The way I read an action scene is not the way I should write an action scene.
I tend to hurdle through the scene, hitting the top notes and every other chord. The intensity and speed of the thing compels me to read wildly fast—as if I have to keep up.
I miss the subtleties. The lower notes. The smells.
If you read action scenes like I do, I encourage you to go back later and read them s-l-o-w. Taste what the author has folded into the words to make each one count. To make you feel and hear and smell the action.
Don't forget the anticipation that is often just before an action scene. Dean Koontz is one of the best at this. If you haven't read him, pick up one of his books and experience a master.
For the build-up, I could write:
"Abby walked down to the end of the dark street."
I mean, that's what happened. Right? And we know it's whatever happens at the end of the street that matters most in this scene.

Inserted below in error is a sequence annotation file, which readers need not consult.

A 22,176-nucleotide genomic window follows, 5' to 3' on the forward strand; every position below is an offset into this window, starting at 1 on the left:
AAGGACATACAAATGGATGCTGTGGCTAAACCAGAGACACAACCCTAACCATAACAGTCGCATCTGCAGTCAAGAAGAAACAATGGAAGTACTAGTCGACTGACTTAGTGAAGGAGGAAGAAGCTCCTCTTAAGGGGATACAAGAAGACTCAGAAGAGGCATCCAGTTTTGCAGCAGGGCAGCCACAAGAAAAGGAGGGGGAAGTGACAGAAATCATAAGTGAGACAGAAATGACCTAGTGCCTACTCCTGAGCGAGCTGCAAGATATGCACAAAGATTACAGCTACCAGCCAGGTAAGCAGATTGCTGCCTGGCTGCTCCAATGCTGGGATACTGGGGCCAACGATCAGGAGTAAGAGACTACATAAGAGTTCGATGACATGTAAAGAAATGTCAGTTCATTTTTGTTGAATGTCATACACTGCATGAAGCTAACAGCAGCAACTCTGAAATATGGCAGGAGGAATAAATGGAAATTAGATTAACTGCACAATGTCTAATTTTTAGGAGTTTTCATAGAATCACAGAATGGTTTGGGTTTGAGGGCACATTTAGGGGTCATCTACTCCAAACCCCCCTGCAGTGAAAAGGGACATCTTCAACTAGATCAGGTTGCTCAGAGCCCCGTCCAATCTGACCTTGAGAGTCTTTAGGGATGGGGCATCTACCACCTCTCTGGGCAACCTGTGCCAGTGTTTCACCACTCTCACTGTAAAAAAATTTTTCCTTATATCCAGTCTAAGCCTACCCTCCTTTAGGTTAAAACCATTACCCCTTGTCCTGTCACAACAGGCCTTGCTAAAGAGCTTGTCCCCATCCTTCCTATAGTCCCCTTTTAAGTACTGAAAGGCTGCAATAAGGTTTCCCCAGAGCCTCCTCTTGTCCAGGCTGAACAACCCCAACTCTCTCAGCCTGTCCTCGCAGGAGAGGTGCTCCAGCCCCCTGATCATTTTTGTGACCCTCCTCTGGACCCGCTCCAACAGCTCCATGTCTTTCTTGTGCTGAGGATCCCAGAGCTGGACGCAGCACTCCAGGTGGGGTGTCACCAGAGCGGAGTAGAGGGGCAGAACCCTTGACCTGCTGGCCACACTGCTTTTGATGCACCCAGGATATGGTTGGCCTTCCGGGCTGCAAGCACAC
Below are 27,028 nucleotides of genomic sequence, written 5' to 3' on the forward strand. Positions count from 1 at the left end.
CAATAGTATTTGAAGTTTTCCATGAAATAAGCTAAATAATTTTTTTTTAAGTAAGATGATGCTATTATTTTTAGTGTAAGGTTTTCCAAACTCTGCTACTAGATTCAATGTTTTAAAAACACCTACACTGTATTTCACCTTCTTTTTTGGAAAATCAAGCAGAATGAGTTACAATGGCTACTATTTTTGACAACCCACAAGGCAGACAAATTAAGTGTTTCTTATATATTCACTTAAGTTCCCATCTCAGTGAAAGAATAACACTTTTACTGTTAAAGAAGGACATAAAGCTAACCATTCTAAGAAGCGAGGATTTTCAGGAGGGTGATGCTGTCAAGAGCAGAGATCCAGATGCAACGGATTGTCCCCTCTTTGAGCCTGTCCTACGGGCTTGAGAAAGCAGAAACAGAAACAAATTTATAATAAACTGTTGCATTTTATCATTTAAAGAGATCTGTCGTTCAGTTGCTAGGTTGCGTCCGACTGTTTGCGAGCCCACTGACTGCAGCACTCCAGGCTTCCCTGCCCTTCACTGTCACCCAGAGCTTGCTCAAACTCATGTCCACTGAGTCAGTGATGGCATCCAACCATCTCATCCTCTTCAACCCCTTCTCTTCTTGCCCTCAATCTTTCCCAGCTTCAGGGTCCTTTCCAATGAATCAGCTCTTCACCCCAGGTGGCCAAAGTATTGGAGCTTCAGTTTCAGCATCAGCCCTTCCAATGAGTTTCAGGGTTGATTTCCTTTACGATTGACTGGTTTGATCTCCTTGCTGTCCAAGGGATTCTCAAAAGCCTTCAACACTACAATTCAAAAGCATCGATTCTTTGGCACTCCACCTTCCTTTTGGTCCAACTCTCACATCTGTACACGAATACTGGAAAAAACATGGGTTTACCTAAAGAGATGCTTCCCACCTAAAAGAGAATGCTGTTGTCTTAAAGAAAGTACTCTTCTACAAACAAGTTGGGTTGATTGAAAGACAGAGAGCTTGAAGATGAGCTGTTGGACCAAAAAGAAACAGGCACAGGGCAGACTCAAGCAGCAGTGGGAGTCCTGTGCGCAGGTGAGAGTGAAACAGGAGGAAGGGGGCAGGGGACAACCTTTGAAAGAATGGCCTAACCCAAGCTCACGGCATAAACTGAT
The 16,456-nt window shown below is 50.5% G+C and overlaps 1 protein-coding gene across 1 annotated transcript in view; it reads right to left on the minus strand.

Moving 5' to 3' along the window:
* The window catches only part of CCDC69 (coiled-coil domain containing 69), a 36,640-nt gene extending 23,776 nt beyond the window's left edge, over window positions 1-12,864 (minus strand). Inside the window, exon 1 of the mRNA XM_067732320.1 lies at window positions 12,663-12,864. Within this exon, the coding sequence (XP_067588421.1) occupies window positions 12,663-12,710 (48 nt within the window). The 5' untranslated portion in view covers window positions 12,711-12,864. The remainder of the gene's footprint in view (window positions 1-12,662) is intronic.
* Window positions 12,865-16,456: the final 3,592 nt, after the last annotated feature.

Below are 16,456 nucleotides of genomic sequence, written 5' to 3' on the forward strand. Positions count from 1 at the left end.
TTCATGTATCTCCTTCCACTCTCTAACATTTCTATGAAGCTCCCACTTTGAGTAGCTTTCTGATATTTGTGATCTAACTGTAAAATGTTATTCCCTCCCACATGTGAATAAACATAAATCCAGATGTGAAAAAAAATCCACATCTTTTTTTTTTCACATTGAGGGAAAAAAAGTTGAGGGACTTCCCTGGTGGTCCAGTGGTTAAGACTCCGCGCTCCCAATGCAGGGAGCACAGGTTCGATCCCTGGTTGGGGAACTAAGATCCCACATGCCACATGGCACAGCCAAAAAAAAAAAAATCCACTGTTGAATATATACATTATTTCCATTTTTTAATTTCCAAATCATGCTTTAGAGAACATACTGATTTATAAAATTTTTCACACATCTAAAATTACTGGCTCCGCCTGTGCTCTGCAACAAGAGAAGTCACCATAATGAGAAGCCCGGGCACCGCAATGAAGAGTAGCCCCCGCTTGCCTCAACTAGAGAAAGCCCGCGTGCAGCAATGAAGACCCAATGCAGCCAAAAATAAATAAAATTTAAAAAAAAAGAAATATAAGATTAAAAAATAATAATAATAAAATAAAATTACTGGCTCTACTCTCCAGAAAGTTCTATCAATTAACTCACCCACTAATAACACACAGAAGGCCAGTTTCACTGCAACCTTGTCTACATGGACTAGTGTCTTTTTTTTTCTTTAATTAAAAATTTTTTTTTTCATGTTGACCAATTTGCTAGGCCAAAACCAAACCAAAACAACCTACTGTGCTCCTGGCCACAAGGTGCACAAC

But what if I add an empty sack from a fast food restaurant skittering on the pavement? Clouds obscuring the moon and a distant roll of thunder. Palm fronds flapping. She smelled the rain on its way, layering over the cooking smells slipping out from the closely stacked frame and shingle houses that lined the street. The slap, slap of her shoes as they hit the ground. Goosebumps appearing on her exposed arms. Details heighten the mood. The anxiety. The terror.
And details will help to slow the action down—make the scene memorable—when she gets to the end of the street and meets who, or what, is waiting for her.
CR: The Siege by Stephen White.
It's all better with friends.